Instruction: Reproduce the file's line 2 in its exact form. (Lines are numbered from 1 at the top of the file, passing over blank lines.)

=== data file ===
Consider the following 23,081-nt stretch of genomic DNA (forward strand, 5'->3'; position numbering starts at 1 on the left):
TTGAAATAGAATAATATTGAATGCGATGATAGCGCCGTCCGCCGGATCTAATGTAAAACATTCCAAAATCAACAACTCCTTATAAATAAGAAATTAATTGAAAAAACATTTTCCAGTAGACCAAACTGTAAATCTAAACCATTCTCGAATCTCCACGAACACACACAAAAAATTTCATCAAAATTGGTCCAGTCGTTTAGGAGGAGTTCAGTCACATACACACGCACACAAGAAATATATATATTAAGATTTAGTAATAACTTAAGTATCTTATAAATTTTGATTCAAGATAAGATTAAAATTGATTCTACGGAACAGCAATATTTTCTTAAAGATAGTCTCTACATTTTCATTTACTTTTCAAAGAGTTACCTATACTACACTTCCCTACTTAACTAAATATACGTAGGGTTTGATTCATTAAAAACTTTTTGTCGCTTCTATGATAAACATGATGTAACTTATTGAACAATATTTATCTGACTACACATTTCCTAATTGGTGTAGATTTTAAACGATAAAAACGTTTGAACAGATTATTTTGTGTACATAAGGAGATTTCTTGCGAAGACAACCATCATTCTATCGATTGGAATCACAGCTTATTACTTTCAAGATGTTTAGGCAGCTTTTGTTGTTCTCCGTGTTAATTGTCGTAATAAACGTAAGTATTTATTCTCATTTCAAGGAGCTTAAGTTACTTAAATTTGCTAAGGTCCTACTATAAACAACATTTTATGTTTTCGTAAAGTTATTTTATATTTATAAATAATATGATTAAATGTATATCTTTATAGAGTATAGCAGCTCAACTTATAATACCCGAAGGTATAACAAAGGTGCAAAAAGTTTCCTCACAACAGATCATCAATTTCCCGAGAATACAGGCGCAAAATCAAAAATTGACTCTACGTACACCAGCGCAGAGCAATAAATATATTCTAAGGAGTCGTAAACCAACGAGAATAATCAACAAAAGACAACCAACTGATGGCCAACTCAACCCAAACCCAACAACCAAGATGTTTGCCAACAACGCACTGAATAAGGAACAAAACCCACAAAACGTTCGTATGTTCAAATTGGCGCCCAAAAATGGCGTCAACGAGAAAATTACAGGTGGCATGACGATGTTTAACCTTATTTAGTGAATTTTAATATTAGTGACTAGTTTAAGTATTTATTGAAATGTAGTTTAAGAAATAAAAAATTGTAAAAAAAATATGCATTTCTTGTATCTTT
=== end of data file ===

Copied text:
TTGAAATAGAATAATATTGAATGCGATGATAGCGCCGTCCGCCGGATCTAATGTAAAACATTCCAAAATCAACAACTCCTTATAAATAAGAAATTAATTGAAAAAACATTTTCCAGTAGACCAAACTGTAAATCTAAACCATTCTCGAATCTCCACGAACACACACAAAAAATTTCATCAAAATTGGTCCAGTCGTTTAGGAGGAGTTCAGTCACATACACACGCACACAAGAAATATATATATTAAGATTTAGTAATAACTTAAGTATCTTATAAATTTTGATTCAAGATAAGATTAAAATTGATTCTACGGAACAGCAATATTTTCTTAAAGATAGTCTCTACATTTTCATTTACTTTTCAAAGAGTTACCTATACTACACTTCCCTACTTAACTAAATATACGTAGGGTTTGATTCATTAAAAACTTTTTGTCGCTTCTATGATAAACATGATGTAACTTATTGAACAATATTTATCTGACTACACATTTCCTAATTGGTGTAGATTTTAAACGATAAAAACGTTTGAACAGATTATTTTGTGTACATAAGGAGATTTCTTGCGAAGACAACCATCATTCTATCGATTGGAATCACAGCTTATTACTTTCAAGATGTTTAGGCAGCTTTTGTTGTTCTCCGTGTTAATTGTCGTAATAAACGTAAGTATTTATTCTCATTTCAAGGAGCTTAAGTTACTTAAATTTGCTAAGGTCCTACTATAAACAACATTTTATGTTTTCGTAAAGTTATTTTATATTTATAAATAATATGATTAAATGTATATCTTTATAGAGTATAGCAGCTCAACTTATAATACCCGAAGGTATAACAAAGGTGCAAAAAGTTTCCTCACAACAGATCATCAATTTCCCGAGAATACAGGCGCAAAATCAAAAATTGACTCTACGTACACCAGCGCAGAGCAATAAATATATTCTAAGGAGTCGTAAACCAACGAGAATAATCAACAAAAGACAACCAACTGATGGCCAACTCAACCCAAACCCAACAACCAAGATGTTTGCCAACAACGCACTGAATAAGGAACAAAACCCACAAAACGTTCGTATGTTCAAATTGGCGCCCAAAAATGGCGTCAACGAGAAAATTACAGGTGGCATGACGATGTTTAACCTTATTTAGTGAATTTTAATATTAGTGACTAGTTTAAGTATTTATTGAAATGTAGTTTAAGAAATAAAAAATTGTAAAAAAAATATGCATTTCTTGTATCTTT